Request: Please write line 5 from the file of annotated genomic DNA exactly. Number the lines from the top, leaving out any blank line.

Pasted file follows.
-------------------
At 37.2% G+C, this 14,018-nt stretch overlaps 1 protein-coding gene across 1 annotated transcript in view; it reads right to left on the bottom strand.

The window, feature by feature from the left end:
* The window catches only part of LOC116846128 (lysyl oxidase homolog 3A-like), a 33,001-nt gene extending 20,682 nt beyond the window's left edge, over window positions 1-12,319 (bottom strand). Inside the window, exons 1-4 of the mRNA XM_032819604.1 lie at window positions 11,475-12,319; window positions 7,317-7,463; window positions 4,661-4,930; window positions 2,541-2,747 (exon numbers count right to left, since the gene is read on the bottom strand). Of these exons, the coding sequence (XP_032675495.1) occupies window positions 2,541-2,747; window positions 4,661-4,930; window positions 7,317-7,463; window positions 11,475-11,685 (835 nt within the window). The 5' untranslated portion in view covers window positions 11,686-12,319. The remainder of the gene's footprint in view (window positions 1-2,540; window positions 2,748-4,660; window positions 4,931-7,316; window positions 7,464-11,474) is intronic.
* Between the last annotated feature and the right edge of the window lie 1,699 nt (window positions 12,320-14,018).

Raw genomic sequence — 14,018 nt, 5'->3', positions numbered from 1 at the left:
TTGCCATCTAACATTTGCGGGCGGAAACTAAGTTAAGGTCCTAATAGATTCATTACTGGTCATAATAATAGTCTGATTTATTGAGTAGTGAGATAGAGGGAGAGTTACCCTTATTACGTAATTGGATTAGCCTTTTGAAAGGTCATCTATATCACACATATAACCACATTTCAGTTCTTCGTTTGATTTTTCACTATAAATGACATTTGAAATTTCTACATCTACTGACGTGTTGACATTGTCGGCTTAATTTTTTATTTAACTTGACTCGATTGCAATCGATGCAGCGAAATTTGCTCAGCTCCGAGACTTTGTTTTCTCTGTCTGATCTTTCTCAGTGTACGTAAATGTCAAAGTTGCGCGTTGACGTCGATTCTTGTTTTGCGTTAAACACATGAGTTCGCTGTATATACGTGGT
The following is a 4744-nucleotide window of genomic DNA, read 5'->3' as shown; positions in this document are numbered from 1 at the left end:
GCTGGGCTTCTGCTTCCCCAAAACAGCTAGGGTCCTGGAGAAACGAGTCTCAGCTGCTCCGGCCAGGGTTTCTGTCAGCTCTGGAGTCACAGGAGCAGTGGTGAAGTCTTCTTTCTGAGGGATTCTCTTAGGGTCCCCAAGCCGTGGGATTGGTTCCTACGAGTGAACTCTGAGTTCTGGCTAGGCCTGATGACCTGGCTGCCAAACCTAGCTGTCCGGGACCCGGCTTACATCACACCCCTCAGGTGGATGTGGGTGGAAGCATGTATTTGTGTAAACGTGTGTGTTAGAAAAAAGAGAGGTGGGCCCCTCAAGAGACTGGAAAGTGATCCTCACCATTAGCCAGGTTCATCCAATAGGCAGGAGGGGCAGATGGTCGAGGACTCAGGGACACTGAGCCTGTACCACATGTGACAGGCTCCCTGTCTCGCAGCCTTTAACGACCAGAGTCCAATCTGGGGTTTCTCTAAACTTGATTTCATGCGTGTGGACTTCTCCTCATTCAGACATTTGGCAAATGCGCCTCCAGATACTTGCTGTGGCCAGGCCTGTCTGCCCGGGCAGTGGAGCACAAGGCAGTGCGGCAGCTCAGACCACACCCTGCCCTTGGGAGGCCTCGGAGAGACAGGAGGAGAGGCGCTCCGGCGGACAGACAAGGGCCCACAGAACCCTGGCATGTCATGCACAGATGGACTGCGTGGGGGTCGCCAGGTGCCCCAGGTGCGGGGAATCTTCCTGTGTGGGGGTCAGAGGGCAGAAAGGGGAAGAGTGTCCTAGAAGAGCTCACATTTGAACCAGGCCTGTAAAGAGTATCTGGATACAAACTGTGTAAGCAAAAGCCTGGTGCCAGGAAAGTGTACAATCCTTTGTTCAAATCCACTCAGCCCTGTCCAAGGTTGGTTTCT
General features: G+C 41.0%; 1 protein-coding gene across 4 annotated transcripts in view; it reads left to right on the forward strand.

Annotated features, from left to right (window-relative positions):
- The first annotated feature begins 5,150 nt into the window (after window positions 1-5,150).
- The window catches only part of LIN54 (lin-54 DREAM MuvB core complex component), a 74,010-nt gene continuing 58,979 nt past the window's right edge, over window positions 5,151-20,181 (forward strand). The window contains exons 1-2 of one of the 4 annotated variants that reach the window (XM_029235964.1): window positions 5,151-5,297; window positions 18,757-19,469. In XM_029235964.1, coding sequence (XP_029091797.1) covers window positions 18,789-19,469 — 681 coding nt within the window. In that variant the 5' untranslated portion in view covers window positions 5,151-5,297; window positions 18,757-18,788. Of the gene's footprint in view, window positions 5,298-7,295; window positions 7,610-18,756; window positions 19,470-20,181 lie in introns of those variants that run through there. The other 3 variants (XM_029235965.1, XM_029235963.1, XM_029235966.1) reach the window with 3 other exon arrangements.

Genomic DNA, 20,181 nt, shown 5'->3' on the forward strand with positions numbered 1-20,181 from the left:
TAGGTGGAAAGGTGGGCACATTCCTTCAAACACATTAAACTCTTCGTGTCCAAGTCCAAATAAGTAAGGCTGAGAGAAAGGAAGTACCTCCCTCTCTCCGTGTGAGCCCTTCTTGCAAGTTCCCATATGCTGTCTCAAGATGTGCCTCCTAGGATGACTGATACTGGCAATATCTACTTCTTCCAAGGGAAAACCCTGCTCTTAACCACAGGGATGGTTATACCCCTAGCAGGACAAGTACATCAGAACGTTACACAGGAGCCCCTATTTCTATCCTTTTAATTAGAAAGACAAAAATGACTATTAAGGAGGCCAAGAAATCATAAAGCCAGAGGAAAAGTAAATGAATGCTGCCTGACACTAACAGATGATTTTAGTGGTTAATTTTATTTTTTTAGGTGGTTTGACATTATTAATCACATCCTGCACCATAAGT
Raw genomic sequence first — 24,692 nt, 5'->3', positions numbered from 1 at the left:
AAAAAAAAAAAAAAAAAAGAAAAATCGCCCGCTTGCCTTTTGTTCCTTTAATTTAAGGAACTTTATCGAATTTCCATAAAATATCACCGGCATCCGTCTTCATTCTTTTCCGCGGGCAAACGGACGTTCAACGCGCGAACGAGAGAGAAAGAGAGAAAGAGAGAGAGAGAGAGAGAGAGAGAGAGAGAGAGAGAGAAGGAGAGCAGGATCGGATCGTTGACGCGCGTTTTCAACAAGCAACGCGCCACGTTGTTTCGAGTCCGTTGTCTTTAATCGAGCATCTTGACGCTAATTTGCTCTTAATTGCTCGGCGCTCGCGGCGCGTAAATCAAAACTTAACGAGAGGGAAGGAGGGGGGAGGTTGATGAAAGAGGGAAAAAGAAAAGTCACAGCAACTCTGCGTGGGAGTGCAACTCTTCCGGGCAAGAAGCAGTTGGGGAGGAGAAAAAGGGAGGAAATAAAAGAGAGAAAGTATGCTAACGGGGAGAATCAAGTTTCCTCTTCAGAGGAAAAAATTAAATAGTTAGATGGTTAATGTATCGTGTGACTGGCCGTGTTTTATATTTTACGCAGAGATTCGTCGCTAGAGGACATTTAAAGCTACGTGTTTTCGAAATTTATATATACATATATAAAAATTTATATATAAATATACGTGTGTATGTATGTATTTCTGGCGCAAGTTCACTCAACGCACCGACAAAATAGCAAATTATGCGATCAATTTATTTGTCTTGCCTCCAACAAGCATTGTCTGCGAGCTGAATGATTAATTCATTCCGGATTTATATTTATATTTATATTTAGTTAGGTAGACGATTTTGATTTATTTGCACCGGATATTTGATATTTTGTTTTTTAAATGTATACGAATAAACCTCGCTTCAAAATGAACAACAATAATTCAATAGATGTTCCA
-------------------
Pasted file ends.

Raw genomic sequence — 14,018 nt, 5'->3', positions numbered from 1 at the left: